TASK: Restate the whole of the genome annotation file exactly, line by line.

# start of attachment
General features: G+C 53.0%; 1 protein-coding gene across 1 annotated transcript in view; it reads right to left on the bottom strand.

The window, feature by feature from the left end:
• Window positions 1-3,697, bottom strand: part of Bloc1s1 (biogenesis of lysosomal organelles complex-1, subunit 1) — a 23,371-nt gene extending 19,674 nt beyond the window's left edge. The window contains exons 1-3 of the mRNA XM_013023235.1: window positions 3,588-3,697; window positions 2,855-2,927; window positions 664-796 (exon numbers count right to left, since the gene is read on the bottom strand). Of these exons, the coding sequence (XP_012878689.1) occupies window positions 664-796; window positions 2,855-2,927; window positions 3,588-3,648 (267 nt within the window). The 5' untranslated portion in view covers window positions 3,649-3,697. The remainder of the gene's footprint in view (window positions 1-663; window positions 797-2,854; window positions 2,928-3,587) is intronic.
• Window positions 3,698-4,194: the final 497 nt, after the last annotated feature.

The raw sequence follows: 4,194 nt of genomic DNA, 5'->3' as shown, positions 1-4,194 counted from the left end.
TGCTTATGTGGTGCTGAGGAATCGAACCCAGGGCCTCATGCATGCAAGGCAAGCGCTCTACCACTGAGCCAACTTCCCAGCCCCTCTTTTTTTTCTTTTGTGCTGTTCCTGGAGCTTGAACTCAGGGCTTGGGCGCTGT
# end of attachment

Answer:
General features: G+C 53.0%; 1 protein-coding gene across 1 annotated transcript in view; it reads right to left on the bottom strand.

The window, feature by feature from the left end:
• Window positions 1-3,697, bottom strand: part of Bloc1s1 (biogenesis of lysosomal organelles complex-1, subunit 1) — a 23,371-nt gene extending 19,674 nt beyond the window's left edge. The window contains exons 1-3 of the mRNA XM_013023235.1: window positions 3,588-3,697; window positions 2,855-2,927; window positions 664-796 (exon numbers count right to left, since the gene is read on the bottom strand). Of these exons, the coding sequence (XP_012878689.1) occupies window positions 664-796; window positions 2,855-2,927; window positions 3,588-3,648 (267 nt within the window). The 5' untranslated portion in view covers window positions 3,649-3,697. The remainder of the gene's footprint in view (window positions 1-663; window positions 797-2,854; window positions 2,928-3,587) is intronic.
• Window positions 3,698-4,194: the final 497 nt, after the last annotated feature.

The raw sequence follows: 4,194 nt of genomic DNA, 5'->3' as shown, positions 1-4,194 counted from the left end.
TGCTTATGTGGTGCTGAGGAATCGAACCCAGGGCCTCATGCATGCAAGGCAAGCGCTCTACCACTGAGCCAACTTCCCAGCCCCTCTTTTTTTTCTTTTGTGCTGTTCCTGGAGCTTGAACTCAGGGCTTGGGCGCTGT